Gas, electric or charcoal? Take the mystery out of that machine on your patio and learn what it can do.
Someone once told me that her dad made it his goal to teach his kids how to turn on a gas grill. It sort of went like this: “Turn the gas on from the propane tank.” Then he paused here, actually pausing a long time in case she misunderstood. “Open the lid on the grill and punch that starter button to ignite the flames.”
Because there was so much time spent between turning on the gas and opening the lid — you guessed it — once she hit the ignition take-off switch, the flames flew up high because the lid had been closed too long. Cringe!
Okay her dad wasn’t the best teacher -- his lengthy explanations between the actual lighting almost caused their back porch roof to explode.
But learning how to use a gas grill isn't hard. Most gas grills are propane-tank equipped with a button-type ignition switch. All you need to do is open the lid
(before you do anything else), turn on the gas at the propane tank, turn the burner knobs on, punch the switch and you're done. Most come with temperature gauges on the lid that show you when the grill is hot and ready for cooking.
Gas grills come in all shapes and sizes and some have side stove tops you can cook an entire meal on
. If you’re lucky enough to have one of these, while your chicken, pork or steaks are grilling, you can heat up your homemade baked beans on the stove portion.
If you don’t have a side stove element, create veggie packets with aluminum foil, add some butter or your favorite salad dressing and cook on the upper tray while meats cook on the bottom.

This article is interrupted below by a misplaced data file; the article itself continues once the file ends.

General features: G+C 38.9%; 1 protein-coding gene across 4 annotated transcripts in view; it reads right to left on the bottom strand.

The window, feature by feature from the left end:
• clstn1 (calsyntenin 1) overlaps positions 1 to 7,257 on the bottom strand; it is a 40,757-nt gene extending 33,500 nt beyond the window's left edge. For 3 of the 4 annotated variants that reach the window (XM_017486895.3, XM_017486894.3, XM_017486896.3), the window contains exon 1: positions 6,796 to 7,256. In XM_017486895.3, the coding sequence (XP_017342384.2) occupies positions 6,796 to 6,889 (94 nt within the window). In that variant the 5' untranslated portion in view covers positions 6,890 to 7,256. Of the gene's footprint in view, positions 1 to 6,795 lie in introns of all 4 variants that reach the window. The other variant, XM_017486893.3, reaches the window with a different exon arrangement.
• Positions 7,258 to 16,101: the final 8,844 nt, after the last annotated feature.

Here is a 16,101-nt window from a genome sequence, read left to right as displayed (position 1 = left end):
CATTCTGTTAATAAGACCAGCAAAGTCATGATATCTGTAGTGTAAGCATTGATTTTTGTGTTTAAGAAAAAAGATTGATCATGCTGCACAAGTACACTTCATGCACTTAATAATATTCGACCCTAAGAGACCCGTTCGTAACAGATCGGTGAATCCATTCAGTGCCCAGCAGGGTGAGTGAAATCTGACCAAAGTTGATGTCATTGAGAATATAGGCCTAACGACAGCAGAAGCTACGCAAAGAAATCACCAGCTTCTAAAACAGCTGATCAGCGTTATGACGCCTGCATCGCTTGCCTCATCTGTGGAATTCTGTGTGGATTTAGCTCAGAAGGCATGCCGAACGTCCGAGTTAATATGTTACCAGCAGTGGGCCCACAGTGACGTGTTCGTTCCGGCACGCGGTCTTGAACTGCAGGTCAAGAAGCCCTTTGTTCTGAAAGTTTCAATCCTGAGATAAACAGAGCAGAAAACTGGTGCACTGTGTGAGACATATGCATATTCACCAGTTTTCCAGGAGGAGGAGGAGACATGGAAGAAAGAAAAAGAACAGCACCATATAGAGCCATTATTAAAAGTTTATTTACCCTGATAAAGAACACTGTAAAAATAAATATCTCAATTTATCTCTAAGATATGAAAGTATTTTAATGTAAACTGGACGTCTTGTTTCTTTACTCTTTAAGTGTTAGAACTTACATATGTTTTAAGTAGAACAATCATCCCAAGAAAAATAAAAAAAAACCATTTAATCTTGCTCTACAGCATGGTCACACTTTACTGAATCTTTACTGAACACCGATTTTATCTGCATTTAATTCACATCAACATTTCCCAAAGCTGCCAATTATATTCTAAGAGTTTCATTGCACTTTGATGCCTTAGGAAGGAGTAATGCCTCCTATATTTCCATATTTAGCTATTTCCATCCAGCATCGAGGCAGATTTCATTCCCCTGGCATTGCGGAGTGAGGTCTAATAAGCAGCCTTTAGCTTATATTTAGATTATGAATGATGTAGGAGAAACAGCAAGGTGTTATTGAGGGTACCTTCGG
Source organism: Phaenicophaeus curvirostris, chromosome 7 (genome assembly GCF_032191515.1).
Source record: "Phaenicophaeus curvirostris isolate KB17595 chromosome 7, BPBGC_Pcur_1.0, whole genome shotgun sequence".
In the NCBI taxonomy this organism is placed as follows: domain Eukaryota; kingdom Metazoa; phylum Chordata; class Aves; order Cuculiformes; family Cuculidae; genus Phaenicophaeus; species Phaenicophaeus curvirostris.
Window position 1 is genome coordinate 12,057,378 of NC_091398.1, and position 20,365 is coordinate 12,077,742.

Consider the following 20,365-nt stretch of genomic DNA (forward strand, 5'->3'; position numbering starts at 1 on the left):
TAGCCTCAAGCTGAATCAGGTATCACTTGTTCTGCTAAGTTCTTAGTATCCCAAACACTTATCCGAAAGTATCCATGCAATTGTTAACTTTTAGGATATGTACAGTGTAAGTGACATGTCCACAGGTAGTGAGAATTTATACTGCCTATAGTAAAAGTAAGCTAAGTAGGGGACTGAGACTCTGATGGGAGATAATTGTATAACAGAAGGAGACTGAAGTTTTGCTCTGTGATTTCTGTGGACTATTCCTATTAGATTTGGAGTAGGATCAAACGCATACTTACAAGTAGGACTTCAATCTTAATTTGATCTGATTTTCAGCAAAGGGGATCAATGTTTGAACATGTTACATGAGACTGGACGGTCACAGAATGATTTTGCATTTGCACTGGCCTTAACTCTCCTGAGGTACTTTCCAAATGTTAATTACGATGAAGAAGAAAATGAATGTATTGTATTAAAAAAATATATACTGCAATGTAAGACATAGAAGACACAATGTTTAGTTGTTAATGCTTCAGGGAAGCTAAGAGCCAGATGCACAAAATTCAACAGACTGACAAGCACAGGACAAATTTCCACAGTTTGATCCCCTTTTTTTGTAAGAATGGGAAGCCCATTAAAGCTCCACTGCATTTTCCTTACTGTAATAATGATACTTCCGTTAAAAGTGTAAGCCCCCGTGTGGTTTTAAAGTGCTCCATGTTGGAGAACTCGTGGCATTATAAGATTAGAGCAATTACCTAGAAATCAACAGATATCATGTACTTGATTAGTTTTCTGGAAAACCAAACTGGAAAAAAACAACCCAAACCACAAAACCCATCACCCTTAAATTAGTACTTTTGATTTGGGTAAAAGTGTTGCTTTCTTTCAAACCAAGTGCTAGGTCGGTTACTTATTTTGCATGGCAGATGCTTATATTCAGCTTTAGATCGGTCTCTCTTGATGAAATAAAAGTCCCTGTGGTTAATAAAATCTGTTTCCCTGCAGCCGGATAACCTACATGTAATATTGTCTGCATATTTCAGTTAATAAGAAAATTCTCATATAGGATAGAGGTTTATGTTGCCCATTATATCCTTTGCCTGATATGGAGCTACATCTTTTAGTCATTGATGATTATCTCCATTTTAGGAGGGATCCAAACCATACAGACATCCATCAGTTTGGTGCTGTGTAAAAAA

Again, learning how to use a charcoal grill is fairly simple. That lighter fluid you throw on the charcoal doesn’t mean the whole bottle! A few squeezes followed by a lit match is all you need.
Essentially, to use a charcoal grill all you need is a bag of charcoal, some lighter fluid and a firestick to get it going. Most have covers to ensure heating temperatures are reached fast and some even come with temperature gauges for no-brainer cooking.
A tip for the charcoal grill is allowing the coals to get hot enough to cook your steaks
, burgers and chicken. Putting food on too early risks overcooking – or it may dry out just from the smoke.
Those who swear by their charcoal grills often use wood chips like apple, cherry, smoke or hickory to flavor up grilled meals. Veggies also cook nicely on charcoal grills, and the aluminum foil pack idea ensures no burning.
Electric Grills and Smokers
Electric grills and smokers are becoming more popular. You can use these much as you would gas or charcoal grills and most of them (like gas grills) feature a thermometer so you know when the grill is right for the cooking. Smokers work nicely for cooking entire meals.
All electric grills or smokers should have at least a 120-volt grounded plug so when you fire up the grill, you won’t get shocked.
Electric grills come with electric heating elements under the cooking surface and are a snap to plug in. Again, depending on the model you have, temperature gauges guide you. These are great for condos or apartments where gas and charcoal grills are a no-no.
Smoker-type grills gain their heat from many sources, depending on the type you buy. Some are of the charcoal type, there are electric ones and even those where wood chips are added for slow-cook smoking that makes meat fork-tender.
No matter what type of grill you have, remember to keep the grill’s cooking surface clean with a wire brush, use no-stick cooking sprays before you heat the grill, and keep all utensils clean.